Practice as Service

Writing to this blog does take time that could be spent on other, theoretically, productive things, and I have occasionally returned to the question of whether maintaining this site, basically for my own entertainment, it worth that time.

With all my commitments and desires and interests, everything I do continually comes back under scrutiny.

I look at things over and over again, determining why they’re in my life, and whether they are performing their intended function (it’s really easy to throw away magazines in this mood).

Several times this week I’ve used the analogy of a musician practicing scales, when I try to explain my writing, or why I write.

In themselves scales are not particularly beautiful music, and doing them isn’t even for anyone but the musician. But it is those daily exercises that provide the necessary familiarity with the instrument that enables him/her to be an accomplished musician.

My writing may, as I say, be solely for my own entertainment, but everything I do is honing my craft, and preparing me for my next piece.

I no longer question if this writing has value, because I am convinced it does.

Doubtless it was hours and days of David’s “diddly-dorking around” with a sling and stones that prepared him first for the lion and the bear, and ultimately for Goliath.

Practice is a form of faithful service.

It assumes that there is something worth preparing for (a word in season, for example), and rises to that call.

11 thoughts on “Practice as Service

  1. Thanks! I had started to doubt my own blogging. This helps me. :) Also, I’m glad you came to this conclusion for yourself but also for me because I really enjoy reading what you write!

  2. I really enjoyed reading this post. The David analogy really spoke to me and reminded me how God can use the small and seemingly useless things (like blogging *grin*) for His glory. Of course, we have to make sure that we are doing His will first.

    I used to be obssessed with quilting. I mastered the craft and made some beautiful quilts-yet, it was not what God had for me to do. It took place of my family (and my house was way too small for such an endeavor). I had severe discontentment until I gave it up to God. I’m glad I did-now I have peace. God has given me other things to do-blogging, writing, etc, and I have more time for my family.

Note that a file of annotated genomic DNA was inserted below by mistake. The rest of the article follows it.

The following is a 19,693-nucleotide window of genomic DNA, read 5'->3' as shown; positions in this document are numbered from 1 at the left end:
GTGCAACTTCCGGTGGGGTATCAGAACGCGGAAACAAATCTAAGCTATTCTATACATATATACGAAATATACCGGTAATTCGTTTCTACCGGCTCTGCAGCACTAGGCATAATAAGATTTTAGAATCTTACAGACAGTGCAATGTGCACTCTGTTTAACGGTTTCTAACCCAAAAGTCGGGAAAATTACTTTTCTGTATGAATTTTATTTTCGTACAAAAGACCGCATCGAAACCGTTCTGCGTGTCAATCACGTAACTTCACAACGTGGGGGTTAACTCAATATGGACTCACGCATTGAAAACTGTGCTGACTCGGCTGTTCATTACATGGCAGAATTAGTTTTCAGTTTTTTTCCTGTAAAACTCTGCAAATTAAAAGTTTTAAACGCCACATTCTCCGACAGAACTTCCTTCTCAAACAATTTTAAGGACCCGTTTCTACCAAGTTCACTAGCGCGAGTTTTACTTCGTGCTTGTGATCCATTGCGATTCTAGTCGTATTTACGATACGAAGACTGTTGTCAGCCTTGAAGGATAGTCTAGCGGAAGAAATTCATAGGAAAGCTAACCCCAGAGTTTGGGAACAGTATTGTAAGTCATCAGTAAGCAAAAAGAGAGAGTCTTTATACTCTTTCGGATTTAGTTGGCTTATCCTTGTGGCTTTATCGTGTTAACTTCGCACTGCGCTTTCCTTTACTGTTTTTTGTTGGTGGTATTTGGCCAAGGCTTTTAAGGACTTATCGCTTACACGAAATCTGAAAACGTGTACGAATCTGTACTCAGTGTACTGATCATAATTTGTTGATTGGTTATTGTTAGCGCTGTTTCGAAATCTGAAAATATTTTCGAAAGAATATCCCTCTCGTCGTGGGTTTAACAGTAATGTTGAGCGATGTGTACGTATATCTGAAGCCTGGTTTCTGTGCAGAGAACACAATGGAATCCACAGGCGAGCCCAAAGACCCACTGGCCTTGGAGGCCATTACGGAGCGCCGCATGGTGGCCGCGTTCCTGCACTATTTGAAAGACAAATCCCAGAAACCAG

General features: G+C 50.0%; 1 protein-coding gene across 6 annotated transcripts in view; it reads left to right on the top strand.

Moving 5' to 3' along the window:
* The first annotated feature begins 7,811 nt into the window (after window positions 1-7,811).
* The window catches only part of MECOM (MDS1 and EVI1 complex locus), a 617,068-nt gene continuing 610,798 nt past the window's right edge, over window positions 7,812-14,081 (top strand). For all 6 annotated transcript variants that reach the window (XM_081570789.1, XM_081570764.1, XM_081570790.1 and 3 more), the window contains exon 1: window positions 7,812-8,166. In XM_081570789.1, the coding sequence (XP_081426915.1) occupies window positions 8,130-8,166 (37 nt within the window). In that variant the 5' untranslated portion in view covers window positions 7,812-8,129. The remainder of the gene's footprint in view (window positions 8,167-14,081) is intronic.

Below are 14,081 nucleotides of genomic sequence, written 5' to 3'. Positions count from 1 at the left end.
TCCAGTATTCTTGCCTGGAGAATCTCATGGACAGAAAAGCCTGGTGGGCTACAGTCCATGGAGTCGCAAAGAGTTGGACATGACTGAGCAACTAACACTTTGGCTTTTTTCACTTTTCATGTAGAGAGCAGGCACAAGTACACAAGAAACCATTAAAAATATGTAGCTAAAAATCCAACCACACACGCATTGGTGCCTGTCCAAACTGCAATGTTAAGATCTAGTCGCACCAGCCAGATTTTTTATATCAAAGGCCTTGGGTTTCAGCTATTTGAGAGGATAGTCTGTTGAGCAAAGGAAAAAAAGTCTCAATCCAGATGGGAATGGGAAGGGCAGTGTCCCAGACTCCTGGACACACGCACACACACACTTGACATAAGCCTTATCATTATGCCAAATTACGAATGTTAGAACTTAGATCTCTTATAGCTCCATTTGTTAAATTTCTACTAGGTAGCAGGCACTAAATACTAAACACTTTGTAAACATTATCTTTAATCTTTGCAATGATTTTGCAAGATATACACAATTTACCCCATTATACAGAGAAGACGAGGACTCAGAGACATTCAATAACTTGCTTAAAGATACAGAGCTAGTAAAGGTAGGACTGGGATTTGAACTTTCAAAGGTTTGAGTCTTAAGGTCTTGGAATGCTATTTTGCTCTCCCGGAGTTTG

3. I couldn’t agree more with this! I get sad sometimes when I think I have to completely stop what I am doing on writing (blog or otherwise) to give my attention to my children. A lot of the times they can bring me their question and I don’t have to leave my desk. Sometimes, the baby just needs me to hold here on my lap while she piddles with something on my desk. So being attentive to and with my children, for me, doesn’t mean I have to put my practice (read interests, hobbies, things that round me out) on hold.

    So, I’ll get off my soapbox. I’m looking through your past through entries… also hate it when they soften fairytales… didn’t one version of Cinderella have her sisters cutting off their toes to fit in the glass slipper?

    As for your reading list, I am currently reading a fantasy/sci-fi anthology called Firebirds Rising… you might find it useful and the stoies are shorter, so maybe a little break and easier to get through.

    I’m hosting a new meme… come by and leave your link if you want!

  4. Blogging as scale practice! I love it. That is a perfect analogy that helps us move away from our society’s emphasis on results, results, results.

    The specific activity may not produce specific results, but our products and our words will be better as a result of the practice.

  5. This is really beautiful. How well I remember those hours of scales! I’ve found that I’ve always had a creative outlet in my life – sometimes journaling, writting poetry, writting music…or blogging. It helps me to see through the “in your face” parts of life to see the beauty and the spirituality. Or, “everyday life as lyric poetry.” :)

  6. I was just thinking this the other day. I can tell that my writing has considerably improved because of the frequent practice on my blog – it has helped me practice concisely communicating.

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  8. What a perfect analogy – between practicing scales and writing/blogging. I’ve thought the same things, there are “better” things I could be doing. Being a former piano student when you said practicing scales…well, there was my answer – thanks for the insight.

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  10. I have often thought I waste too much time blogging but I do enjoy writing for Faith Lifts and at times I feel a little proud of something I have blogged about. But, I do believe the more I write the better I become. It all helps in the long run… At least I hope it does.

    Thank you!

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